People are curious by nature and will want to ask questions. They are not trying to pry and be nosy but simply want to understand you and how your disability or illness affects you. However, do not feel you have to answer anything you are uncomfortable with and feel free to guide friends to websites or videos if that is easier.


4. Let you friends know how to help you

Your friends will want to help you out but may not be sure how. It can be useful to therefore let them know how you would like them to support you. This may include walking slower at times or understanding when you cancel plans.


5. Help your friends understand

It can be difficult as a young person to understand many of the things living with a disability or chronic illness entails if you are not affected personally. It can therefore be useful to show your friends websites or videos that explain your disability or chronic illness. For example, Crohn’s and Colitis UK is a charity that work to raise awareness of IBD and have many useful resources. The charity also has an app called ‘In My Shoes’ that can show others what life with Crohn’s or Colitis is like. Many charities and resources exist to make it specific for you.

Metaphors such as the ‘Spoon Theory’ can be useful to help others understand fatigue and its impact on daily life. It uses spoons to represent energy, with daily activities costing spoons. Those living with chronic illnesses and disabilities are said to have limited spoons and therefore can struggle to complete daily tasks.


6. Talk to others with similar experiences

It can be helpful to talk to people who also live with disabilities or chronic illnesses, as they are more likely to understand your situation. There are many charities that organise meet ups where people can chat with others who have lived through similar situations.



How to Support a Friend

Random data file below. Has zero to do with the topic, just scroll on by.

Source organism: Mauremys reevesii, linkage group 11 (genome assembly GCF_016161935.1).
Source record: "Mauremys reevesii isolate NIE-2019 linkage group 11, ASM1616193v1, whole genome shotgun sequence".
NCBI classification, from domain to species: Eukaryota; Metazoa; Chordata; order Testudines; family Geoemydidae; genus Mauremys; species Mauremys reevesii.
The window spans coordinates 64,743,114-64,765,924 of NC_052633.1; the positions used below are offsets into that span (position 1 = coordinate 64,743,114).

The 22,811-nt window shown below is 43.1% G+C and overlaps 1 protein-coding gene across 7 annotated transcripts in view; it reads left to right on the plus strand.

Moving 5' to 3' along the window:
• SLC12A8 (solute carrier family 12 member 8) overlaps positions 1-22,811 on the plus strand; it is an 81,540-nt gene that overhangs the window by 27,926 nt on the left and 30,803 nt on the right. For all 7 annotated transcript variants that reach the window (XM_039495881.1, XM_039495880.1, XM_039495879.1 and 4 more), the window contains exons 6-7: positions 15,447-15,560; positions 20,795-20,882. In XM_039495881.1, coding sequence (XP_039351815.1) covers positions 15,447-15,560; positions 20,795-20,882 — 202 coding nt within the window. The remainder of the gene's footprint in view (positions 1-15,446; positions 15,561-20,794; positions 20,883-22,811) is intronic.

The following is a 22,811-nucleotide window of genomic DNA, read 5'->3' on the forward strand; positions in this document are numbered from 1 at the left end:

It can be difficult to support a friend who has recently been diagnosed or told you about their disability or chronic illness. The important thing is to listen to your friend and let them know you are there to support them.


1. Let your friend go at their own pace

Understand that your friend may be uncomfortable or embarrassed talking about their disability or chronic illness and may not be ready to talk in depth yet. If this is the case, let your friend know that you would like to help them and are willing to listen when they feel comfortable to talk more.

Don’t feel insecure or upset if your friend talks to other people before you. It can be overwhelming to talk to many people at once and your friend may have their own personal reasons behind who they tell and when.


2. Ask if your friend would like your support

Not all people with disabilities and chronic illness would like help from others and those that would like help may have different needs. It is therefore important to ask if your friend would like support and if they do, ask specifically how they would like your help.


3. Beware of giving unsolicited advice

It may be true that your friend of a friend’s aunt’s cousin cured her UC by drinking aloe juice, but it may be best to keep that information to yourself unless asked. People with chronic illness and disabilities are living with incurable conditions that are lifelong and are likely already receiving care from medical professionals. They have also probably heard stories of various treatments and so called ‘cures’ before and looked into them in their own time.


4. Ask questions!

If your friend is comfortable, ask them questions if there is anything you are unsure of. They may enjoy a conversation that helps to raise awareness and understanding. If your friend isn’t comfortable or you would like to learn more about other disabilities and chronic illnesses then check out charity websites and videos, your friend may be able to point you towards some good ones.


I hope you have found this useful and would love to hear about your tips.